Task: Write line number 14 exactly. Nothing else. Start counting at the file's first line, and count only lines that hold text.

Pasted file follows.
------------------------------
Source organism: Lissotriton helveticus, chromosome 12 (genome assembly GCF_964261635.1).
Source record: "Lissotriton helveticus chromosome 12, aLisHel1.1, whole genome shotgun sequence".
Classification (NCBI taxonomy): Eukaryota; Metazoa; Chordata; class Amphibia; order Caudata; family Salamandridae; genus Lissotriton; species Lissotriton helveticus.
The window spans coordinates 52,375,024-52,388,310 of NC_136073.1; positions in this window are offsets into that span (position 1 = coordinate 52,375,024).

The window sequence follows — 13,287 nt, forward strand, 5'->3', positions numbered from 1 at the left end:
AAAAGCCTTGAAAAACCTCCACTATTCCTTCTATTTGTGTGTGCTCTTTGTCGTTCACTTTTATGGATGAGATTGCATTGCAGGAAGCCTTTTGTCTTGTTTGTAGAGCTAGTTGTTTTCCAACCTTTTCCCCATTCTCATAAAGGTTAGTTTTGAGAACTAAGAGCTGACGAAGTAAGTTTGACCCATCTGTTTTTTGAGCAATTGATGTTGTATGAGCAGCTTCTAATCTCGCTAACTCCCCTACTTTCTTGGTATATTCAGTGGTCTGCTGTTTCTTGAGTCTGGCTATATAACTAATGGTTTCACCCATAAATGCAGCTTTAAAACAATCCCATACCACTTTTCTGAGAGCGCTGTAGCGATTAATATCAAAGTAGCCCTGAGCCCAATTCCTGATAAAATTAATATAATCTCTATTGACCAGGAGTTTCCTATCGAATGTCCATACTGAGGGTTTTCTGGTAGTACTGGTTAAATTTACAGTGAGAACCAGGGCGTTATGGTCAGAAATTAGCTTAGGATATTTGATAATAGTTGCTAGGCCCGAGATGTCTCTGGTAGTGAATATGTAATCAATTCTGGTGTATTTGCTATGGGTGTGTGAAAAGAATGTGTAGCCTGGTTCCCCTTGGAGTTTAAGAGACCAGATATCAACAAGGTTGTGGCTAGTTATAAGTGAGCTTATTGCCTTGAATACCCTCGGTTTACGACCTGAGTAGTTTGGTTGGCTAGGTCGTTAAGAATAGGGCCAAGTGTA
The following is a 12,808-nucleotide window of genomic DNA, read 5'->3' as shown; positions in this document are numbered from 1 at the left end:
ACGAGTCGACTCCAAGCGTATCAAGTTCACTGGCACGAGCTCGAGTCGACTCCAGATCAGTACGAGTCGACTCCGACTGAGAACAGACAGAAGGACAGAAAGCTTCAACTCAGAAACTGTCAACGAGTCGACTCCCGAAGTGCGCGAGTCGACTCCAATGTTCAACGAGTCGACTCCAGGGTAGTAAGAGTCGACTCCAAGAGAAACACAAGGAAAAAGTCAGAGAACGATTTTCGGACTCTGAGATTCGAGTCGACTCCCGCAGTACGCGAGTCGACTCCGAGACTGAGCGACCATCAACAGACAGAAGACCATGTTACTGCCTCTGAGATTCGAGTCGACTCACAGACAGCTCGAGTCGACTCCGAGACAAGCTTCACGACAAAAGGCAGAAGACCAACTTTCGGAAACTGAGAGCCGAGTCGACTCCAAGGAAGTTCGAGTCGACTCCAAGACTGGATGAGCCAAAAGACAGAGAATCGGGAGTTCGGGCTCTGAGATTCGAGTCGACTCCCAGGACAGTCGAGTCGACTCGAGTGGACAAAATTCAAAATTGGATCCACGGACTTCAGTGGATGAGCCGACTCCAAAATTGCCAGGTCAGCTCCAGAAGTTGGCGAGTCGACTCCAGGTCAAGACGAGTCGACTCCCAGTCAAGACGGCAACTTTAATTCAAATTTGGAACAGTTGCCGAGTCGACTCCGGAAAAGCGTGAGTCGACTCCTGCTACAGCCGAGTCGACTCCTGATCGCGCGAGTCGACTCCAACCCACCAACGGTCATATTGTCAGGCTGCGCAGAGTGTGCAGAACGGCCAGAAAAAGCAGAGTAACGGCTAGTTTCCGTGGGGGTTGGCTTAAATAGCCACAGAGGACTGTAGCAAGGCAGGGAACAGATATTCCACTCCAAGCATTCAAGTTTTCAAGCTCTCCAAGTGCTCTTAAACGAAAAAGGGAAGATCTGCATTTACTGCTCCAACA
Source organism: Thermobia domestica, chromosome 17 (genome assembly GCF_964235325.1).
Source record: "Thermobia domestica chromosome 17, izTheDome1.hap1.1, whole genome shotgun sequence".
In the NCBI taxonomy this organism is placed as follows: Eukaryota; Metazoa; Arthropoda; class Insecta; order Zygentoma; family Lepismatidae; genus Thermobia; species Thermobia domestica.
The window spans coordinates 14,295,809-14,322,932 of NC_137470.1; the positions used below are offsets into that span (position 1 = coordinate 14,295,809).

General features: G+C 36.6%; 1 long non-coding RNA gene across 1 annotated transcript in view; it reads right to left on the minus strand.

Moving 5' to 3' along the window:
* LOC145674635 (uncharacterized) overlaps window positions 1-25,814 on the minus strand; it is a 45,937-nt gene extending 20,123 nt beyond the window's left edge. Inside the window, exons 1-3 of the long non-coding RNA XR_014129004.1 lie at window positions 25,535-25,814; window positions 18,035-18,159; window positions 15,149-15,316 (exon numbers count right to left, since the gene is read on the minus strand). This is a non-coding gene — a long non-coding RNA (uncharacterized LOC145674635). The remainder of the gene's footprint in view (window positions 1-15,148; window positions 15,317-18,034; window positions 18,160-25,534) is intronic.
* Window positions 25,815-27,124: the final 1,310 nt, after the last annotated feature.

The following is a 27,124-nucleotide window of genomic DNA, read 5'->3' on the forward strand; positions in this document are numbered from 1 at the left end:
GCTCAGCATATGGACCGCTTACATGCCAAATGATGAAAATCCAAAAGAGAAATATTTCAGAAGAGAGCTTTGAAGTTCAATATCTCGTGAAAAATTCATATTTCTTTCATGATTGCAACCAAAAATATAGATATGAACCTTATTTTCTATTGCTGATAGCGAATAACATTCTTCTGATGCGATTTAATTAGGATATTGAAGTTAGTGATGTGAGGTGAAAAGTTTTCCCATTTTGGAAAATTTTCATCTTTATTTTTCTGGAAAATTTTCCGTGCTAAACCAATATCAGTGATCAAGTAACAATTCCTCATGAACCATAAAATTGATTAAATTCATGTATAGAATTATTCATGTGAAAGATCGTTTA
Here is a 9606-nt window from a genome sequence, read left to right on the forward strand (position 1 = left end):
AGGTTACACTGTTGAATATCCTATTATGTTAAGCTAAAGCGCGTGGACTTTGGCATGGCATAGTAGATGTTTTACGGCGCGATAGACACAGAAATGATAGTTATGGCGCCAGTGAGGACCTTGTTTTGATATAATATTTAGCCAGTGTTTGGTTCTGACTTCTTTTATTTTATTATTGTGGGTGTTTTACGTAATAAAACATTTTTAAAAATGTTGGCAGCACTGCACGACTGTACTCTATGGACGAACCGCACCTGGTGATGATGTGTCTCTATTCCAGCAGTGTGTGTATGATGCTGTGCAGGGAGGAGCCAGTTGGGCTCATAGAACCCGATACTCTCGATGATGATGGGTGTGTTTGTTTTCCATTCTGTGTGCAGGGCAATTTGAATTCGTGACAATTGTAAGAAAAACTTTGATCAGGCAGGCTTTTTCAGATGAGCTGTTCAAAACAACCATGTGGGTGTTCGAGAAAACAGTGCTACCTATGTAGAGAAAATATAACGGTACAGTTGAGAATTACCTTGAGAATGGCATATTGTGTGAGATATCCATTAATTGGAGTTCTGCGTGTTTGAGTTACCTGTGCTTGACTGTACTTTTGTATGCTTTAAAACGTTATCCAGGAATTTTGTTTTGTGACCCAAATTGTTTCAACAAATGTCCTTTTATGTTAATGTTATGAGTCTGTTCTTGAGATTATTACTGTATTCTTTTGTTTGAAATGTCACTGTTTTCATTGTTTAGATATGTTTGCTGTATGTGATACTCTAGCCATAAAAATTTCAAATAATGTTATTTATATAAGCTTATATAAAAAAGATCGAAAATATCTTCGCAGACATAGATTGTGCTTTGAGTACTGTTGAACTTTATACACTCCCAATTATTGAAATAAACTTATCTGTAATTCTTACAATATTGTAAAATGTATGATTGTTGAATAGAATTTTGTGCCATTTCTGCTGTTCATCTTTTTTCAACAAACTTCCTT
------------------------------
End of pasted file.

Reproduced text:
Moving 5' to 3' along the window: